Construction company need not pay $1.4M arbitration award for hiring wrong union's members
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Friday, July 1, 2016

Construction company need not pay $1.4M arbitration award for hiring wrong union's members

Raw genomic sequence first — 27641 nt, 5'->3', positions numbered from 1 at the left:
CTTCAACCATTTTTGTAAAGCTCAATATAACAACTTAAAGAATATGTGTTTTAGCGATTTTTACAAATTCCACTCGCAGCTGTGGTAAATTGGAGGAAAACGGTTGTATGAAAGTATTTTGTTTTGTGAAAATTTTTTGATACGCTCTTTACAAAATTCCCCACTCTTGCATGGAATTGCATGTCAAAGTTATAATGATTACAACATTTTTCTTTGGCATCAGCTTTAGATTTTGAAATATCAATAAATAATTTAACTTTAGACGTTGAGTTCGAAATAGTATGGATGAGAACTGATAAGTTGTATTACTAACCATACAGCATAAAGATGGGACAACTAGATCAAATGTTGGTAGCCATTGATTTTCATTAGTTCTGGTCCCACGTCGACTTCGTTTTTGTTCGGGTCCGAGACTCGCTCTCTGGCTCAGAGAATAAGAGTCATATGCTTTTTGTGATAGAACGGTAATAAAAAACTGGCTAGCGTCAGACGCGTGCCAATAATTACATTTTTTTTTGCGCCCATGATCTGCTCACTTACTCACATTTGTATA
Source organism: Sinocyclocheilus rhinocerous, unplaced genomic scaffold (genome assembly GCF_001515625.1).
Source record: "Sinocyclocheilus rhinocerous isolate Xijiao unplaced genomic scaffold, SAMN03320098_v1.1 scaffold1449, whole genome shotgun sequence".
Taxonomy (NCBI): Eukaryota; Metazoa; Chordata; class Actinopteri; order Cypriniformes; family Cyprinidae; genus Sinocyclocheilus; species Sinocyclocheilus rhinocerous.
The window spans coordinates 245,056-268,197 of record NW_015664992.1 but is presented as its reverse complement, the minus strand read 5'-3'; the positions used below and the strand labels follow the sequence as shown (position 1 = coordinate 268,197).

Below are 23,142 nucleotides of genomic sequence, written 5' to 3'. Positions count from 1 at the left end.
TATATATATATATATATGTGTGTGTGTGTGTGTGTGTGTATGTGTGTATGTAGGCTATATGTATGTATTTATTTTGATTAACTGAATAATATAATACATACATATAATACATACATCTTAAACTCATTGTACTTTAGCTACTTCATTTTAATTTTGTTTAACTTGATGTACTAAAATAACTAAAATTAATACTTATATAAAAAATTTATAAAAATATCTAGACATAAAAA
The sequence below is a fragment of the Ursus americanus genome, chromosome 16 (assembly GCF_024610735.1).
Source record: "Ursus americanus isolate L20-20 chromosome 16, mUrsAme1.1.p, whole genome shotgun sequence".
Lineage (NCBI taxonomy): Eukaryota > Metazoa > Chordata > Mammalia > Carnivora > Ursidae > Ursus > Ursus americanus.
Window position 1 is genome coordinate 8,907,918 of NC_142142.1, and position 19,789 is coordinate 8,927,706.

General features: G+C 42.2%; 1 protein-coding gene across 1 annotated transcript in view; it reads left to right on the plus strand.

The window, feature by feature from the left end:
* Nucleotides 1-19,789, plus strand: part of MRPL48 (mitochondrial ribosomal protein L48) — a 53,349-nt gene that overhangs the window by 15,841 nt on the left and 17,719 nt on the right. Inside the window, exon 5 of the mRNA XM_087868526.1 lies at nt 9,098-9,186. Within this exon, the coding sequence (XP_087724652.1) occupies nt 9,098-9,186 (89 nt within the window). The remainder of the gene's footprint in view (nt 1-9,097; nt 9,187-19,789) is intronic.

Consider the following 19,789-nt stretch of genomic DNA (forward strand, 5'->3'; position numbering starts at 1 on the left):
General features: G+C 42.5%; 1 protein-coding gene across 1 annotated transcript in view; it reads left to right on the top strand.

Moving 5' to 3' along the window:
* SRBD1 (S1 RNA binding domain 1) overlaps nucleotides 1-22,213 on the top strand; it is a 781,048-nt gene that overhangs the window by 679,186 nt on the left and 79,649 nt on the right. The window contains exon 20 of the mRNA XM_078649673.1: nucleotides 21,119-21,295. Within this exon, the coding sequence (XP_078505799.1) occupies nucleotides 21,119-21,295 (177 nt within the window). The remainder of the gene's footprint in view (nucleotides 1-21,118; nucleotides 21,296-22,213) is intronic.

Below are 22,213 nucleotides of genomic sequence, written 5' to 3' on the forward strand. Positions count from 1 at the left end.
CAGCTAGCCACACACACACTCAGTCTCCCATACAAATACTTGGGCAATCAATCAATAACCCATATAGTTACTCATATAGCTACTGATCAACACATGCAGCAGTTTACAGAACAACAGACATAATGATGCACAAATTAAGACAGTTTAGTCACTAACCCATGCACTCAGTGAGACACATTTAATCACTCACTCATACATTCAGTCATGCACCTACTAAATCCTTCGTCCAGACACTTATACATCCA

By Brandi O. Brown, J.D. A construction company, which previously had found itself without remedy for a $1.4 million grievance committee award in favor of one union for having erroneously given work to members of a second union as part of a highway construction project, prevailed on appeal to the Seventh Circuit. The award had been made under a subordinate collective bargaining agreement, after a prior arbitrator had already resolved the jurisdictional issue under the project labor agreement, and the appeals court concluded that the award was void. The district court judgment was reversed (William Charles Construction Co., LLC, v. Teamsters Local Union 627, June 29, 2016, Manion, D.). After grievance had to reassign work. In early 2013, the unions and contractors involved in a highway widening project were required to sign a Project Labor Agreement (PLA). Although the signatories were required to abide by collective bargaining agreements that were already in force between the contractors and unions, that compliance was required only so long as the CBA did not conflict with the PLA. The latter controlled in the event of a conflict. Labor disputes, with the exception of jurisdictional disputes, were governed by the applicable CBA. Jurisdictional disputes were covered by a provision within the PLA and resolution of those disputes, according to that provision, would be final. A jurisdictional dispute arose when the plaintiff construction company assigned operation of certain trucks to the International Union of Operating Engineers, rather than the Teamsters. Work commenced, but the Teamsters eventually brought a jurisdictional grievance under the PLA against the other union. That grievance was resolved in their favor several months into the project by a neutral arbitrator who ruled that the trucks should have been assigned to the Teamsters. The work was reassigned the very next day. The arbitrator did not award back pay or benefits. Second grievance, this one against employer. Five days later, the Teamsters filed a new grievance, this time against the construction company and this time under a CBA between the Associated General Contractors of Illinois and the Illinois Conference of Teamsters (the ACA). It complained of the same conduct and alleged that the construction company violated that ACA by assigning the trucks the way it had. However, the construction company was not a signatory to that agreement, although it was required to abide by it under the PLA unless there was a conflict. The construction company objected, arguing that the grievance was just a rehashing of the jurisdictional dispute. It also argued that it could not be held responsible for the Teamsters' back pay or benefits. Nevertheless, the grievance committee apparently found that the company had violated the agreement and found it liable for make whole relief. Although the Teamsters informed the construction company of this in an email, the company alleged that it did not receive a final decision at that time. In July, the company received a call from the Teamsters' attorney demanding $1.4 million in back pay and benefits. The construction company filed a declaratory action and attached to the union's counterclaim was an exhibit with a memorandum containing the final grievance decision. The Teamsters filed a motion for summary judgment, which was granted, and the construction company appealed. Not untimely. Out of the gate the appeals court laid to rest one of the bases for the district court decision—that the construction company's claim was barred by the 90-day statute of limitations for challenging arbitration awards. Although the district court found that the company had sufficient notice of the decisions from the email and a later letter from a labor director for the Associated General Contractors of Illinois, the appeals court did not agree. First, the correspondence only dealt with one of two matters before the grievance committee (the second one was a seniority dispute) and so was incomplete. Second, the email had stated that review and approval were required for the decision, making it "clear" that the decision had not been finalized. Rather, the first indication that the construction company had that the grievances were final came much later, when the Teamsters' attorney called, and the limitations-triggering event did not occur until the actual final decision was filed as an exhibit in the case. Award was void. More importantly, the appeals court ruled that the award itself was void because the construction company had not agreed to arbitration by the grievance committee. The grievance was jurisdictional and the PLA provided the exclusive remedy for those disputes. Although the Teamsters argued that the truck grievance was not a jurisdictional dispute, the ACA provision it cited explicitly referred to jurisdiction and, thus, was jurisdictional in nature. Not only that, the court explained, but the grievance was the same as the previous grievance that had been resolved by an arbitrator. The court also noted that the Teamsters had sought recovery from the construction company, which had already paid once for the work, rather than from the other union that had received the benefit from that assignment. Even if the issue of damages could be separated out from the injury, the court explained, the construction company had not agreed to have severable issues decided by the grievance committee. Finally, the appeals court rejected an argument that the construction company had waived its challenge to the award by participating in the hearing before the grievance committee. The appeals court concluded that the construction company had preserved its argument and had not waived its challenge. The judgment of the district court was reversed, the Teamsters' counterclaim was dismissed, and the case was remanded.